The World Championship has never been decided in Brazil before, but there is a high chance that Fernando Alonso will become the youngest ever World Driver’s Champion at Interlagos this weekend. Fittingly, he is set to eclipse the record of Brazilian twice-champion Emerson Fittipaldi.
Third place will be good enough for Alonso, even if Raikkonen wins. Raikkonen’s best hope of winning the championship requires him to win the remaining three races with Alonso scoring no more than five points. Barring injury to Alonso, this is preposterously unlikely.
The constructor’s championship is a far more enticing prospect. Somehow, despite having a patently inferior car (in terms of outright speed) for much of the season, Renault are still clinging to a narrow six-point advantage of McLaren with three rounds remaining. McLaren clearly have the performance to win this title, but unreliability and misfortune may yet thwart them.
A few races ago, everyone was talking about the prospect of mid-field teams – Ferrari, BAR, Toyota – disrupting the championship battle by getting between Raikkonen and Alonso. By and large, this hasn’t happened. Toyota squandered chances to get either or both of their drivers in the running for victory in Belgium. Ferrari have dropped further back since their Hungary high and Jenson Button’s strongest performances in Turkey and Belgium only just brought him onto the tail of the leaders. With Renault bringing a substantial aerodynamic revision to Brazil, expect this to be another exclusively McLaren-Renault duel.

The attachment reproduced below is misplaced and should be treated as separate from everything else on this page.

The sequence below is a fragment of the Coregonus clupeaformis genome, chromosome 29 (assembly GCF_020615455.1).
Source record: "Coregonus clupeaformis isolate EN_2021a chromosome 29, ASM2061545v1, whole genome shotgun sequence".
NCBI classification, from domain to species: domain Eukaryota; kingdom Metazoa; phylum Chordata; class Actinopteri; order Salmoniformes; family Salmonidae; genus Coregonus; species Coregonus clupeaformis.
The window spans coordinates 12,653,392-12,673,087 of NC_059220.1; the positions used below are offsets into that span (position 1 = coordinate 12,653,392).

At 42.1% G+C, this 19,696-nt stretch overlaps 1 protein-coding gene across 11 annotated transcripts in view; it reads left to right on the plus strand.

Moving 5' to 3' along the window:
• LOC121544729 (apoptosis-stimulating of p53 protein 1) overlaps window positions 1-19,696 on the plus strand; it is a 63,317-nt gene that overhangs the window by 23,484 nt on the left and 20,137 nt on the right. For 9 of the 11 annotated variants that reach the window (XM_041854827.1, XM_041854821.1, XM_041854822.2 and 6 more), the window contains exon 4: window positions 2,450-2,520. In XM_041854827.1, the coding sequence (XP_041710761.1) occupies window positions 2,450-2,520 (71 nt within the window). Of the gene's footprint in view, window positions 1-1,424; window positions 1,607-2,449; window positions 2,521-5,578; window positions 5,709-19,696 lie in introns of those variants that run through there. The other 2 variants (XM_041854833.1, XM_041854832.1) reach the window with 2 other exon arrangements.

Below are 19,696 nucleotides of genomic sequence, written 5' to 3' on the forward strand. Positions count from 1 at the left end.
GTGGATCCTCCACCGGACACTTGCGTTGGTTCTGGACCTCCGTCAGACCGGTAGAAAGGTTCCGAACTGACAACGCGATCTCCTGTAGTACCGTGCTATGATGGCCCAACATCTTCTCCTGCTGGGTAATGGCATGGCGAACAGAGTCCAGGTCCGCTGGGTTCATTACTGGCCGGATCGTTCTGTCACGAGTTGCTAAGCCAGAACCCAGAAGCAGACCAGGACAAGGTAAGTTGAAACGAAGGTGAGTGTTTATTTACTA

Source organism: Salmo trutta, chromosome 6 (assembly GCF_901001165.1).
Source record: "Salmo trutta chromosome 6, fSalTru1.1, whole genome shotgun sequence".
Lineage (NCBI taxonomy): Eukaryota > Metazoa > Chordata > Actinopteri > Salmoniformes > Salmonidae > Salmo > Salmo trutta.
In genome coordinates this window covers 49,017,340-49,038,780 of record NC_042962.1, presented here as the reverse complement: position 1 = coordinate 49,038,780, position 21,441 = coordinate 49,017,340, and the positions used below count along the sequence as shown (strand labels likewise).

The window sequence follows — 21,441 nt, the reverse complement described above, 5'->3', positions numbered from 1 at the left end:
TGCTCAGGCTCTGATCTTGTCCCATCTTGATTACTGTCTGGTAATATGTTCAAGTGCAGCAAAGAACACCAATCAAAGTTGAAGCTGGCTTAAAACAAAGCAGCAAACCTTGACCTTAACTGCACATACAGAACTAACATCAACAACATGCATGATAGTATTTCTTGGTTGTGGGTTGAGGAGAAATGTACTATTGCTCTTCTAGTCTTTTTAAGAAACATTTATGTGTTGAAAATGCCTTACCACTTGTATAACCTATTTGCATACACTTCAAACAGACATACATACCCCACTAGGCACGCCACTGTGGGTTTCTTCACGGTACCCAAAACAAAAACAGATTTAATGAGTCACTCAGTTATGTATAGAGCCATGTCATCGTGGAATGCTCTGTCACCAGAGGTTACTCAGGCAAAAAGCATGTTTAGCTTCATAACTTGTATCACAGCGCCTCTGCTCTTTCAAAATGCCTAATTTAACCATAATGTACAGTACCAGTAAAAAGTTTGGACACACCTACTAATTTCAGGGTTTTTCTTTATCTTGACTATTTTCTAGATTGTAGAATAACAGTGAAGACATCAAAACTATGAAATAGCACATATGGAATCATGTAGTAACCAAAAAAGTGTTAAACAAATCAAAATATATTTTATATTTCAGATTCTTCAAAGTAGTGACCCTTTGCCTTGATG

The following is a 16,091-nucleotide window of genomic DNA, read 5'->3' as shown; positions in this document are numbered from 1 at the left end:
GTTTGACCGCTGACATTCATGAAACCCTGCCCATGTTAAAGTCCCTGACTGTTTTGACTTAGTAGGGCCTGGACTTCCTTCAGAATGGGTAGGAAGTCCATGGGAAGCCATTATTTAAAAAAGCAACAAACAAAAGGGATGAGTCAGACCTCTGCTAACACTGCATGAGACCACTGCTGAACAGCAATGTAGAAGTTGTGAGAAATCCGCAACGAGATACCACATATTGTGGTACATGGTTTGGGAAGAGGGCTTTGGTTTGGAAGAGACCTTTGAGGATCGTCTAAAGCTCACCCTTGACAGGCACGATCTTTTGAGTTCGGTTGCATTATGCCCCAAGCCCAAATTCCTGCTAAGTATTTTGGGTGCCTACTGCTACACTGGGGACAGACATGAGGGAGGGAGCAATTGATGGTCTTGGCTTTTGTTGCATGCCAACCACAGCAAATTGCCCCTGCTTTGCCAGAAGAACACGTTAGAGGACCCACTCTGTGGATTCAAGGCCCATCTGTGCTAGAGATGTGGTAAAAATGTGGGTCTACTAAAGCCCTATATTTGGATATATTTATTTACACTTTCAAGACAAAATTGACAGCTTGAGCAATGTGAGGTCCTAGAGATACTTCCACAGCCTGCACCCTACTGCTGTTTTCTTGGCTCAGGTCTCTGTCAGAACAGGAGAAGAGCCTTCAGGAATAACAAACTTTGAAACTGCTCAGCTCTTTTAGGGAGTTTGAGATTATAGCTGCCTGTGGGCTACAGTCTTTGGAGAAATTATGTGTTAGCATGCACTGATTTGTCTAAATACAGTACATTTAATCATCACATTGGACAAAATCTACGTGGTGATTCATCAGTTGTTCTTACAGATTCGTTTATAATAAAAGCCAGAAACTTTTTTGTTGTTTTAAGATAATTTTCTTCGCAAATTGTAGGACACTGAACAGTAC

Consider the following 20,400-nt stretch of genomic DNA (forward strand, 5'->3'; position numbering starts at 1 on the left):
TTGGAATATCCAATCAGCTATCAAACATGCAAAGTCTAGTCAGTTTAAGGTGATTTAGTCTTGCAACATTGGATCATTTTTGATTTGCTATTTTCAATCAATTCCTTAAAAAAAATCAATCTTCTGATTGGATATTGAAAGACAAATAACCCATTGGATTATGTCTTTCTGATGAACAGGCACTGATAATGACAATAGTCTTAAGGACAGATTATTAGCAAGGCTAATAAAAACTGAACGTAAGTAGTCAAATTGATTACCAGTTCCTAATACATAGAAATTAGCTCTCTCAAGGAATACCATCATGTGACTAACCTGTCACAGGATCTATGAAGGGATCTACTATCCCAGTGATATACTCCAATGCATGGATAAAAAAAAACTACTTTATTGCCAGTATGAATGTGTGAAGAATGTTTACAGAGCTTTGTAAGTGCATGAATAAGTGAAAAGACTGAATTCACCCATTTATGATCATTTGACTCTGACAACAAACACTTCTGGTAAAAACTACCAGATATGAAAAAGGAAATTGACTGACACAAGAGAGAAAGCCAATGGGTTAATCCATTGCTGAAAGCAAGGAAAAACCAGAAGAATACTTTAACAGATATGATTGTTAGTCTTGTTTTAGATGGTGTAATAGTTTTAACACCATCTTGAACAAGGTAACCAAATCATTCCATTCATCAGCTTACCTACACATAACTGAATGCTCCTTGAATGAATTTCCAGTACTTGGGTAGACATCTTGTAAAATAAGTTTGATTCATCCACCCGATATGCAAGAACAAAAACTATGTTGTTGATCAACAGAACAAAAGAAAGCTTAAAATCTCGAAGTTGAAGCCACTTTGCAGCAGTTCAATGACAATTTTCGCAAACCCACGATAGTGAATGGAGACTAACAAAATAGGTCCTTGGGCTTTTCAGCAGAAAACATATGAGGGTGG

Rubens Barrichello will have his last race in front of his home fans as a Ferrari driver, and Felipe Massa his last race before replacing Rubens. Neither has fared well lately. Barrichello floundered in Belgium, and Massa self-destructed his strong run by changing to dry tyres too soon. The battle at Sauber has taken an interesting turn in recent races, with Jacques Villeneuve finally showing up his younger team-mate with some strong drives, notably in Belgium. Villeneuve is racing to keep his place in Formula One, potentially as team-mate to Nick Heidfeld at BMW in 2006.
There are a few other interesting championship battles to keep an eye on over the final races. Third place in the driver’s championship is disputed by Michael Schumacher (55) and Juan Pablo Montoya (50), with Jarno Trulli, Giancarlo Fisichella, Ralf Schumacher and Rubens Barrichello slightly further behind. But for the untimely intervention of Antonio Pizzonia in Belgium, Montoya would have finally moved ahead of Schumacher, and he will be eager to finally turn the tables at Interlagos.
In the constructor’s championship Toyota (fourth, 80) have Ferrari (third, 90) in their sights for their best-ever championship result. BAR’s recovery from their horrific start to 2005 has taken them about as far as they can expect to get – sixth on 31, too far behind fifth-placed Williams (59) to get ahead. They are more likely to be looking over their shoulders at consistent point-scorers Red Bull (27) who could bump them with some late good fortune.
Brazilian Grand Prix history